Billionaire philanthropist Bill Gates says he “admires” Tesla chief executive Elon Musk but is sceptical the carmaker's valuation can continue to climb as the world transitions to electric vehicles.
In an interview with the BBC, Mr Gates downplayed reports of a feud with the Tesla founder amid accusations he was short-selling, or effectively betting against, shares of the Texas-headquartered company.
Animosity between the two appeared to grow after Mr Musk accused the Microsoft founder of taking out a large position against his company, something Mr Gates has yet to deny.
Mr Musk has also previously directed insults at Mr Gates on Twitter, the social media platform which he now hopes to buy in a deal worth more than $40 billion.
“There's no need for him to be nice to me,” Mr Gates said, referring to Mr Musk in an interview with Mishal Hussein on BBC Radio 4's Today programme.
However, he declined to say whether he was short-selling Tesla stock. “That has nothing to do with climate change. I have ways of diversifying”, he said when asked directly about the reports.
Tesla's share price stands at just more than $950, making it one of the most highly-valued companies in the world. But Mr Gates said increased competition in the sector could lead to a large fall in its value.
“The popularity of electric cars will lead to more competition for selling those cars. So there's a difference between electric cars being adopted, and companies becoming infinitely valuable.”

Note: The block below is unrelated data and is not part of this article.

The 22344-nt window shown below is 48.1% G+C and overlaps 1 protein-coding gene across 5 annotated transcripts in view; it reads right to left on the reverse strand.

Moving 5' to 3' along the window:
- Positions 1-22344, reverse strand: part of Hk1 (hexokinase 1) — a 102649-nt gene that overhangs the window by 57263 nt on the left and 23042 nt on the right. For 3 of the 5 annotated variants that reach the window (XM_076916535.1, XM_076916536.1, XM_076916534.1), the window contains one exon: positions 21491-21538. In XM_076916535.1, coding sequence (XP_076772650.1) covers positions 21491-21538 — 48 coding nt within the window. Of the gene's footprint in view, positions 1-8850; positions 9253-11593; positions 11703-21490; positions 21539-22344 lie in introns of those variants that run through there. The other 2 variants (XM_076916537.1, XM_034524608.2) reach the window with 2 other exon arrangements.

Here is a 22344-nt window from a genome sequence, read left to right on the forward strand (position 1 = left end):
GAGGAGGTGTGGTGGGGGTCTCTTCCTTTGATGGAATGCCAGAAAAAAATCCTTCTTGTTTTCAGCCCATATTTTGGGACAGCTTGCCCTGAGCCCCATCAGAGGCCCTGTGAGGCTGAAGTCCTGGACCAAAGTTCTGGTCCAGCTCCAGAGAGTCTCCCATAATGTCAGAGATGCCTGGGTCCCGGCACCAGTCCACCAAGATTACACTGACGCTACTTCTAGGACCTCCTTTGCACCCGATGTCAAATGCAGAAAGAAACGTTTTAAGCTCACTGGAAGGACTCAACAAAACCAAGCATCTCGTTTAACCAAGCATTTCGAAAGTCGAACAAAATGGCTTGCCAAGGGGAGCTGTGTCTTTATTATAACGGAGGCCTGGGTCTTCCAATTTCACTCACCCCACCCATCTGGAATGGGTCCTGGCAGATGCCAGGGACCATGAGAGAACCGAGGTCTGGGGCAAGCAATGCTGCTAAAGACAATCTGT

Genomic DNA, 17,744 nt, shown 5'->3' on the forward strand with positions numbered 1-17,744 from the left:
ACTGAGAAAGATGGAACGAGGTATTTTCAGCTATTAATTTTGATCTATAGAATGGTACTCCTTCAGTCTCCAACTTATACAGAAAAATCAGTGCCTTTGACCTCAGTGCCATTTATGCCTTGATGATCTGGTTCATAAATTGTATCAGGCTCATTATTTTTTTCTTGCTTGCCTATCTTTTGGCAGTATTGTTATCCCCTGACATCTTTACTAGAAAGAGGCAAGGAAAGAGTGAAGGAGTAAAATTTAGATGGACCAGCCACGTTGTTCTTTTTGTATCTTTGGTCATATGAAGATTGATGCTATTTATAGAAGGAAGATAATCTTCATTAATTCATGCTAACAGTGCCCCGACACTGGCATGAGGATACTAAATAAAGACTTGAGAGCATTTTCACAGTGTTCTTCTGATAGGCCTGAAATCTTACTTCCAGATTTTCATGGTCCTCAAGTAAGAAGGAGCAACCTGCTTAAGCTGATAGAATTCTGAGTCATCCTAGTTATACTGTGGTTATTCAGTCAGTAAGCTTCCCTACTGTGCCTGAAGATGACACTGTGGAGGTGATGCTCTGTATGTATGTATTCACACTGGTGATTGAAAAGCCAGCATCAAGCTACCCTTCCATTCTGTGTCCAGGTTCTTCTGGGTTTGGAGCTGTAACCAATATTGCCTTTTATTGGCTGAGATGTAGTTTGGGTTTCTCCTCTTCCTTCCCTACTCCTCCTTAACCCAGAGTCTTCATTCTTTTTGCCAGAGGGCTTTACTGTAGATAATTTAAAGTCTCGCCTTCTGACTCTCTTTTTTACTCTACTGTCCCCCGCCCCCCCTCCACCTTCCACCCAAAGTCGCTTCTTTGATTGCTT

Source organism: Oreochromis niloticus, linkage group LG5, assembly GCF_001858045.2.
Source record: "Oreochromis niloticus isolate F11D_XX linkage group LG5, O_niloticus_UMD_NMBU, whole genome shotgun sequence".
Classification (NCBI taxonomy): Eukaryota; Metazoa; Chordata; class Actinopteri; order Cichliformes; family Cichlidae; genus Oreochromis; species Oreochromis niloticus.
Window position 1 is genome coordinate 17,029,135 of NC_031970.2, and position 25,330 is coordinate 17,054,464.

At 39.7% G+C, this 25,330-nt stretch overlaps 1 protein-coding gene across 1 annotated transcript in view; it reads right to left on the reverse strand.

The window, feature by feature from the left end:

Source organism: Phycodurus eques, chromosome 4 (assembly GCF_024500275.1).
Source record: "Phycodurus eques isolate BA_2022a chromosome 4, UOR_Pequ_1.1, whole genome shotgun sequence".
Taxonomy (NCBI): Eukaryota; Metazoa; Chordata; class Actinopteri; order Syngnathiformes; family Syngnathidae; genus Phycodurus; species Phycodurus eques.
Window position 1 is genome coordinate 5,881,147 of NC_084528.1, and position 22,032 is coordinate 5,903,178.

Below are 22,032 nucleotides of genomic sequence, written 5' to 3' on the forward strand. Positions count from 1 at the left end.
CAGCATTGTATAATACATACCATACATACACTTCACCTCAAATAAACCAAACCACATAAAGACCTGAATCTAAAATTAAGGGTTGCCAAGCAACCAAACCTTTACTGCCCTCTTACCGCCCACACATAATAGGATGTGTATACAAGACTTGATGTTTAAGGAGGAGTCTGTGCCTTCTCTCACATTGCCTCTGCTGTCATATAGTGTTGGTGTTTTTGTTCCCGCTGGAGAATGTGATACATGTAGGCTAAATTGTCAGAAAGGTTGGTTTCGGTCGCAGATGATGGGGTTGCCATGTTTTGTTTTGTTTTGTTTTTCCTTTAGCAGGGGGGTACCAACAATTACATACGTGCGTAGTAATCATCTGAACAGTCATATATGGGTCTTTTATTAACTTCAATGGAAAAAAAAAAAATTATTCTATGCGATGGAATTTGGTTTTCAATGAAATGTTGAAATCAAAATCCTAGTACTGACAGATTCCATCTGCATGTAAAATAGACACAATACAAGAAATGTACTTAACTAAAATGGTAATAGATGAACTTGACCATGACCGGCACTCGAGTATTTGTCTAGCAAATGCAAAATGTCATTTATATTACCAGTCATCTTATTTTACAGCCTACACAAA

Mr Gates, who spends billions fighting climate change, said going into space was not a goal of his and his “dream” was to eradicate polio and malaria.
He also said he was trying to encourage other billionaires to spend more money on humanitarian causes, in an apparent reference to Mr Musk's SpaceX and Richard Branson's Virgin Galactic projects that aim to make space technology more accessible.
“I'm going to encourage others who have been wildly successful like I've been to give back to the right causes — I think philanthropy can achieve a lot,” Mr Gates said.
In the wide-ranging interview, Mr Gates said he found conspiracy theories involving him “crazy” and that some people in the street had accused him of “tracking” them through vaccines.
“In some ways, you almost have to laugh because it's so crazy,” he said. “I mean, do I really want to track people? You know, I spend billions on vaccines, I don't make money on vaccines, vaccines save lives.”
He also said his dealings with convicted paedophile Jeffrey Epstein were a “mistake” and believed he could “absolutely” continue to run the Bill and Melinda Gates Foundation with his ex-wife following their divorce last year.
Mr Gates, whose new book How to Prevent The Next Pandemic has just been published, also said the world will be “digging our way out” of the pandemic “for decades to come”.
“It's very unlikely that we'll go 20 more years without another outbreak that has a chance of becoming a global pandemic”, he said.